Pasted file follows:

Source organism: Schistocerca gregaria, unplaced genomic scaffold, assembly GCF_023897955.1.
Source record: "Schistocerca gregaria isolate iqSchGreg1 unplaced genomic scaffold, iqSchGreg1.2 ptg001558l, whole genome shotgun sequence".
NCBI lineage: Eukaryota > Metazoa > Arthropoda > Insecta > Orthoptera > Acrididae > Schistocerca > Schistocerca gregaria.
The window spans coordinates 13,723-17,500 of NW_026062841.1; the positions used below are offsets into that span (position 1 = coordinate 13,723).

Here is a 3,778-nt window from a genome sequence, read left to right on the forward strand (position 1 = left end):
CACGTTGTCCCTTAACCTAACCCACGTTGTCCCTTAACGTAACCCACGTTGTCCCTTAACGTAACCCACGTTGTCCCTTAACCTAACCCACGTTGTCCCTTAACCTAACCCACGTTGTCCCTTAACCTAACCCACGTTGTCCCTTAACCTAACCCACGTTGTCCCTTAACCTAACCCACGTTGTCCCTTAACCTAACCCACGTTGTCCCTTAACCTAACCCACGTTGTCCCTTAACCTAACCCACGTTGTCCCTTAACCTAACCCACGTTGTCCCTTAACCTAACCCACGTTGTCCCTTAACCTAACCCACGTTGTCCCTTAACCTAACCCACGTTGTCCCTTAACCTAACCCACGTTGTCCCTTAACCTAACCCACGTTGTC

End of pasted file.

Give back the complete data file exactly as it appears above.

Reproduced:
Source organism: Schistocerca gregaria, unplaced genomic scaffold, assembly GCF_023897955.1.
Source record: "Schistocerca gregaria isolate iqSchGreg1 unplaced genomic scaffold, iqSchGreg1.2 ptg001558l, whole genome shotgun sequence".
NCBI lineage: Eukaryota > Metazoa > Arthropoda > Insecta > Orthoptera > Acrididae > Schistocerca > Schistocerca gregaria.
The window spans coordinates 13,723-17,500 of NW_026062841.1; the positions used below are offsets into that span (position 1 = coordinate 13,723).

Here is a 3,778-nt window from a genome sequence, read left to right on the forward strand (position 1 = left end):
CACGTTGTCCCTTAACCTAACCCACGTTGTCCCTTAACGTAACCCACGTTGTCCCTTAACGTAACCCACGTTGTCCCTTAACCTAACCCACGTTGTCCCTTAACCTAACCCACGTTGTCCCTTAACCTAACCCACGTTGTCCCTTAACCTAACCCACGTTGTCCCTTAACCTAACCCACGTTGTCCCTTAACCTAACCCACGTTGTCCCTTAACCTAACCCACGTTGTCCCTTAACCTAACCCACGTTGTCCCTTAACCTAACCCACGTTGTCCCTTAACCTAACCCACGTTGTCCCTTAACCTAACCCACGTTGTCCCTTAACCTAACCCACGTTGTCCCTTAACCTAACCCACGTTGTCCCTTAACCTAACCCACGTTGTC